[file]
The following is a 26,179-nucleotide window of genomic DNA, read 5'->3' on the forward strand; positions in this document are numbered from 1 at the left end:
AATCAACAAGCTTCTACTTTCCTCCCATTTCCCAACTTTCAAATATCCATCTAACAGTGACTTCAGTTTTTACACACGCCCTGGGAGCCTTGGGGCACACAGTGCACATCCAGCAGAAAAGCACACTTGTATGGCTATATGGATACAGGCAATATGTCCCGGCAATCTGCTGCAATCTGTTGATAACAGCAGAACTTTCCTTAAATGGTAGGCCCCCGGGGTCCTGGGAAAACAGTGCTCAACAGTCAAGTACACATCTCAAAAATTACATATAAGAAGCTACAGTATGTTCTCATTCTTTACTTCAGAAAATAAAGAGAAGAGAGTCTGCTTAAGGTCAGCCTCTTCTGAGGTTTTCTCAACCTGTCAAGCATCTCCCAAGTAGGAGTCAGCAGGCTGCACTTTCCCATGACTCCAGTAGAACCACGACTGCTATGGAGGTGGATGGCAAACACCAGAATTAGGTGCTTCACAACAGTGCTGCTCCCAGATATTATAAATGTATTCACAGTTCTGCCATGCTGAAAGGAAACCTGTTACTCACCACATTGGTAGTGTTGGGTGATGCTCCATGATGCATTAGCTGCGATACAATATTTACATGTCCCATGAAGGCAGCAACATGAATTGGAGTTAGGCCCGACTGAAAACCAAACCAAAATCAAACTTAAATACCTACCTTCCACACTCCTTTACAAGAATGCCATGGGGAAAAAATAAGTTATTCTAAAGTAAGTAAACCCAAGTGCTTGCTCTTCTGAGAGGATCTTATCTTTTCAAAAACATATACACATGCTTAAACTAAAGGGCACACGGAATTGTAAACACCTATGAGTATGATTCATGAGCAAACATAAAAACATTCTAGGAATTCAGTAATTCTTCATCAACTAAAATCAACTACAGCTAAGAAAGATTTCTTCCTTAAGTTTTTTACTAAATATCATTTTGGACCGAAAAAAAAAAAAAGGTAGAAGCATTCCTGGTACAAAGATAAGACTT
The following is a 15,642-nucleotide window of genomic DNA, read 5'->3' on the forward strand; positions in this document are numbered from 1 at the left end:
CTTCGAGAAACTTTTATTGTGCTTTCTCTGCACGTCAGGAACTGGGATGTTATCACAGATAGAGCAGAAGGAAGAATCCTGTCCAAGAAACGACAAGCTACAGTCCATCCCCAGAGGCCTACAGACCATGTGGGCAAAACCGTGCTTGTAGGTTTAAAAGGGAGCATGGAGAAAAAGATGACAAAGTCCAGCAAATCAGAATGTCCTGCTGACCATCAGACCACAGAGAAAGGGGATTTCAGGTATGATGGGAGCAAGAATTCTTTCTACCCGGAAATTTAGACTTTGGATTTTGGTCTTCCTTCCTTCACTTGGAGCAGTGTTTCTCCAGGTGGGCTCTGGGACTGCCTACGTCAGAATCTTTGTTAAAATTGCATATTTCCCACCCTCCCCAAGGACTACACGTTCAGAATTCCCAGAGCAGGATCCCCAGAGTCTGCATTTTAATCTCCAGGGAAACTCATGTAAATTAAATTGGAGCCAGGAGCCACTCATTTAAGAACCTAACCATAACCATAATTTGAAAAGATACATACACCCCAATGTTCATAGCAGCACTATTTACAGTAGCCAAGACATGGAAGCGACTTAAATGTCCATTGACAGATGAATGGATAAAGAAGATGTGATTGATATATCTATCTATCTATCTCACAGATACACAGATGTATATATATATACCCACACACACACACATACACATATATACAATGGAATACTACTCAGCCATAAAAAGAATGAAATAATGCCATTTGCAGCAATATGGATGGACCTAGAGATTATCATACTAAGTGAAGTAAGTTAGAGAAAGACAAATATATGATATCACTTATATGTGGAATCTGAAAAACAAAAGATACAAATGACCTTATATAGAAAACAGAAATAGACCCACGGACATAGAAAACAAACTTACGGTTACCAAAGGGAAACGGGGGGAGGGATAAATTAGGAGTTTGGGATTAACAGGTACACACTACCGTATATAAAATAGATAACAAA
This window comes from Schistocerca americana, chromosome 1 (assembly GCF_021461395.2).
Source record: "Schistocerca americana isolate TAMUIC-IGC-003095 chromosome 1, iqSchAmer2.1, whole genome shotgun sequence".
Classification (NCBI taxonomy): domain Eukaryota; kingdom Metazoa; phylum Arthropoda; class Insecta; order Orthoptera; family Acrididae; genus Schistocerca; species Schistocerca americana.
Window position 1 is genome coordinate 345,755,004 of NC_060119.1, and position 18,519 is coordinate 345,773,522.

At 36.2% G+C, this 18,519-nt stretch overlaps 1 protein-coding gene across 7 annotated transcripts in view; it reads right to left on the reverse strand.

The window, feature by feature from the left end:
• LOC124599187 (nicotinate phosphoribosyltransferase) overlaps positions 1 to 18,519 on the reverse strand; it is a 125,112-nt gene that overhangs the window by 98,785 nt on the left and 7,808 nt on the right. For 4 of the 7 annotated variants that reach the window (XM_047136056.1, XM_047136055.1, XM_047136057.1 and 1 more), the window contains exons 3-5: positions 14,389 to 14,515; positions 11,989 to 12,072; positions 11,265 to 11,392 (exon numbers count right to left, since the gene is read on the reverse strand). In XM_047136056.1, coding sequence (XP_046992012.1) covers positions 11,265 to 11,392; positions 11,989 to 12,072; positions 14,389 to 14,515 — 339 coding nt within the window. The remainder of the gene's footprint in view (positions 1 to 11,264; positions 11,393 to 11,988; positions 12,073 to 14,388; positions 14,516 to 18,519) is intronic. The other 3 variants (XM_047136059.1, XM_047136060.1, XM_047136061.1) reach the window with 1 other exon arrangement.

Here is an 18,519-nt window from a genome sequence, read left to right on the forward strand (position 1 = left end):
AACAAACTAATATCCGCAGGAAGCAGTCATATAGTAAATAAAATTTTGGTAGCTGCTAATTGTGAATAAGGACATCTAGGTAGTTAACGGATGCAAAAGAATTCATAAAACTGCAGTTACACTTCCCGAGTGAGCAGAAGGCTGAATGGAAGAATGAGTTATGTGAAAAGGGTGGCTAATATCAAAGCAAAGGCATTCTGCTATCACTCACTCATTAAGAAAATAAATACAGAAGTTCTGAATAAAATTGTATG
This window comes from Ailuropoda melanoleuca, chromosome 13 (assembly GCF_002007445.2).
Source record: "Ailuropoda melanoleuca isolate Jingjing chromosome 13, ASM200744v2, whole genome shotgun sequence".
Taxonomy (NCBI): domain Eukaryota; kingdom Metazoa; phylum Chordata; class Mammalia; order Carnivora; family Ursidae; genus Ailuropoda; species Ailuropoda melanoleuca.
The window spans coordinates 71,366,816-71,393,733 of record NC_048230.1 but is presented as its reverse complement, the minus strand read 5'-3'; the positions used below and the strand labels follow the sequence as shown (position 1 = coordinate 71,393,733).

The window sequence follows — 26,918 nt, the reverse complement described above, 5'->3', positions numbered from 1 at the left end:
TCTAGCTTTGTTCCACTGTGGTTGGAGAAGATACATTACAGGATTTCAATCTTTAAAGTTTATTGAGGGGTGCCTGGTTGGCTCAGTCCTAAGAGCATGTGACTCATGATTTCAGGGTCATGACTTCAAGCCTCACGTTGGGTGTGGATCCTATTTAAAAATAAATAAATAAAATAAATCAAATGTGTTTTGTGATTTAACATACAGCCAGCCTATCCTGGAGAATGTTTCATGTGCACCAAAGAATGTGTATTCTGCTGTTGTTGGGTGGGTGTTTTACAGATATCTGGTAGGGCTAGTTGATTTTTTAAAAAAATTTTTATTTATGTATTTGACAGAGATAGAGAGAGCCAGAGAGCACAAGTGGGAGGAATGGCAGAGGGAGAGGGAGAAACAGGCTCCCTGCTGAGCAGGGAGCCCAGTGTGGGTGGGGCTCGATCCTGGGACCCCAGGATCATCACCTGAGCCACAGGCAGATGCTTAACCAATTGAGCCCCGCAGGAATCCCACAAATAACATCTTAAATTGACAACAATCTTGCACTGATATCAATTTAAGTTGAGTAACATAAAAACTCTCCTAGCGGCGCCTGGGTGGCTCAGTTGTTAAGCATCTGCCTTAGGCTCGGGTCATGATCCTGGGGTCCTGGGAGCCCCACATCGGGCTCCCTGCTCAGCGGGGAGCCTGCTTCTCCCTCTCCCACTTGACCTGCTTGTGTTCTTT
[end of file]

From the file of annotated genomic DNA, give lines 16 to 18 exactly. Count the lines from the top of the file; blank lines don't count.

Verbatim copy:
Taxonomy (NCBI): domain Eukaryota; kingdom Metazoa; phylum Chordata; class Mammalia; order Carnivora; family Ursidae; genus Ailuropoda; species Ailuropoda melanoleuca.
The window spans coordinates 71,366,816-71,393,733 of record NC_048230.1 but is presented as its reverse complement, the minus strand read 5'-3'; the positions used below and the strand labels follow the sequence as shown (position 1 = coordinate 71,393,733).

The window sequence follows — 26,918 nt, the reverse complement described above, 5'->3', positions numbered from 1 at the left end: